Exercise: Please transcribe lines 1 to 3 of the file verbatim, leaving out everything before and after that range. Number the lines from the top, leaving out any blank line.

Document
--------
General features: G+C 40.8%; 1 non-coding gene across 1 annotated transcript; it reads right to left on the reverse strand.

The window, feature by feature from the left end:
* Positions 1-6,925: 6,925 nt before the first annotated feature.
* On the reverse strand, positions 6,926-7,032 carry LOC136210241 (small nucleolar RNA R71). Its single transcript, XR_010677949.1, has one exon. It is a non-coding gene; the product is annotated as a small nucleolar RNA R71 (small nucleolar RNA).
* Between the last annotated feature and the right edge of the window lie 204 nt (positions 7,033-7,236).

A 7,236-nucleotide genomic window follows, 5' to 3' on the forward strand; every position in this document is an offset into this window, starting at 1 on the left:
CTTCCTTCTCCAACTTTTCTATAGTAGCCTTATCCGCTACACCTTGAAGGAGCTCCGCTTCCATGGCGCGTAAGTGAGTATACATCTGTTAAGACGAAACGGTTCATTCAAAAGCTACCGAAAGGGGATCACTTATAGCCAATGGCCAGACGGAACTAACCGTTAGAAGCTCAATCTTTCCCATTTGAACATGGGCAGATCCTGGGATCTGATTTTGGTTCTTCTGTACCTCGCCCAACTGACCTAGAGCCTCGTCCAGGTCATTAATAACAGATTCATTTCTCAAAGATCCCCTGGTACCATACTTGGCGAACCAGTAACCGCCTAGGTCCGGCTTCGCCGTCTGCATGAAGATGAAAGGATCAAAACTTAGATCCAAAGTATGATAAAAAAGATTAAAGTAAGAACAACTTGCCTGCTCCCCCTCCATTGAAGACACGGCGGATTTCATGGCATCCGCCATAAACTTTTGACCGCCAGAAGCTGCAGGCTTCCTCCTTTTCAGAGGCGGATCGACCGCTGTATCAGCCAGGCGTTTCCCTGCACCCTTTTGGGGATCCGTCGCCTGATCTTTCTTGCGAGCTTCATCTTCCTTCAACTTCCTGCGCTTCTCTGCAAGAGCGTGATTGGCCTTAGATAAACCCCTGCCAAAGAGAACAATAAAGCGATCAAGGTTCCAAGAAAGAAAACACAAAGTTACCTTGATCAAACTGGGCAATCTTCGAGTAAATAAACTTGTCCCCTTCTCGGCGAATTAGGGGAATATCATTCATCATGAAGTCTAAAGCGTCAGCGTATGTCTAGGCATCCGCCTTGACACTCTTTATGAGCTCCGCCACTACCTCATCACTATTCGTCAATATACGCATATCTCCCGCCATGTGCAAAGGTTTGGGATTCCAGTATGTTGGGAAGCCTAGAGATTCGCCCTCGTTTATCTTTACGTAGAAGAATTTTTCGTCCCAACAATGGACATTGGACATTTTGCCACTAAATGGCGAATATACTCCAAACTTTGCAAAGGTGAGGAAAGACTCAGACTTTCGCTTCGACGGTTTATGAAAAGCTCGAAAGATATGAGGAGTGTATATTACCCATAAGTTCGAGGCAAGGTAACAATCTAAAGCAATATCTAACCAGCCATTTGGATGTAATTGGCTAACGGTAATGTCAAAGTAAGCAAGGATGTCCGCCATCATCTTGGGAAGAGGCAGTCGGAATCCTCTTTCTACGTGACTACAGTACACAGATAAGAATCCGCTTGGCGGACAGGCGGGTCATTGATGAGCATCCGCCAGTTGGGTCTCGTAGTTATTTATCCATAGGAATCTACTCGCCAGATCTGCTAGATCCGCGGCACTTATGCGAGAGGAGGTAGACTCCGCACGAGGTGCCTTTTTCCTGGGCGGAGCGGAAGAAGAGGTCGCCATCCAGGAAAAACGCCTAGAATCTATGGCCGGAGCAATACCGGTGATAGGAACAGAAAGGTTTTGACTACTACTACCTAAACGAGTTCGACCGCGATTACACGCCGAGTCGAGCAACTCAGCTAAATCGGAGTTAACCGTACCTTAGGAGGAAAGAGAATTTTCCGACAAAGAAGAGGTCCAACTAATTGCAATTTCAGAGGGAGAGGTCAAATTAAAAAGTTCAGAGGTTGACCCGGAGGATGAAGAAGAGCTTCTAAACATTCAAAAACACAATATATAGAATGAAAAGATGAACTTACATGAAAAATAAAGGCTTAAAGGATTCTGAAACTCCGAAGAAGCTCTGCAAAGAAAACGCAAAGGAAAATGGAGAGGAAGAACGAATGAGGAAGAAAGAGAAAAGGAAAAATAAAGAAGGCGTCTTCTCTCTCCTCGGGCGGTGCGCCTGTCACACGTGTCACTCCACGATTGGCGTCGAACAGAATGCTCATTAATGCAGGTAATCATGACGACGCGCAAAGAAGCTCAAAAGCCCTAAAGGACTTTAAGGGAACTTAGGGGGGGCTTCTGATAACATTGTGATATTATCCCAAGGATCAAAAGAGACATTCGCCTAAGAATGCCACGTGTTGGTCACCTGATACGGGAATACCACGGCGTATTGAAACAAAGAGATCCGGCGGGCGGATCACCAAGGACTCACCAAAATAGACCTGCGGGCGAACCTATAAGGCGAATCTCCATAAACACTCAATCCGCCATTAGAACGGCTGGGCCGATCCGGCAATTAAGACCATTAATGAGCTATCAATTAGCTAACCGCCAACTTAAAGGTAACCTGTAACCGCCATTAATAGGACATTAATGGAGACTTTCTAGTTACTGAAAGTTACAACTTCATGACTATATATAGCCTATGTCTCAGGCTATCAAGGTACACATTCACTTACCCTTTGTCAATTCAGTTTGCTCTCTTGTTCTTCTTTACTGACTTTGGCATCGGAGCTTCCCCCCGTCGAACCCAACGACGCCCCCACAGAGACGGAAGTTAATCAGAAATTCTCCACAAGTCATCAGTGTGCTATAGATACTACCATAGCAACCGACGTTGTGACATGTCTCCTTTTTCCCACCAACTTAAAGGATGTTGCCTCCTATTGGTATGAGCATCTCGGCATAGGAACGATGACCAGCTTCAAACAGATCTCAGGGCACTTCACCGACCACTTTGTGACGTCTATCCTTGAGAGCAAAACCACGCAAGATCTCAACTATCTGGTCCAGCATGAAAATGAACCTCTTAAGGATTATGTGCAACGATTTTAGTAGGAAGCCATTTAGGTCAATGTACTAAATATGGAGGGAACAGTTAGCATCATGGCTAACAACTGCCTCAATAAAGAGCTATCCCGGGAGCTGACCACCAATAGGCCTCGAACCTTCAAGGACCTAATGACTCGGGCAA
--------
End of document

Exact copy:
General features: G+C 40.8%; 1 non-coding gene across 1 annotated transcript; it reads right to left on the reverse strand.

The window, feature by feature from the left end:
* Positions 1-6,925: 6,925 nt before the first annotated feature.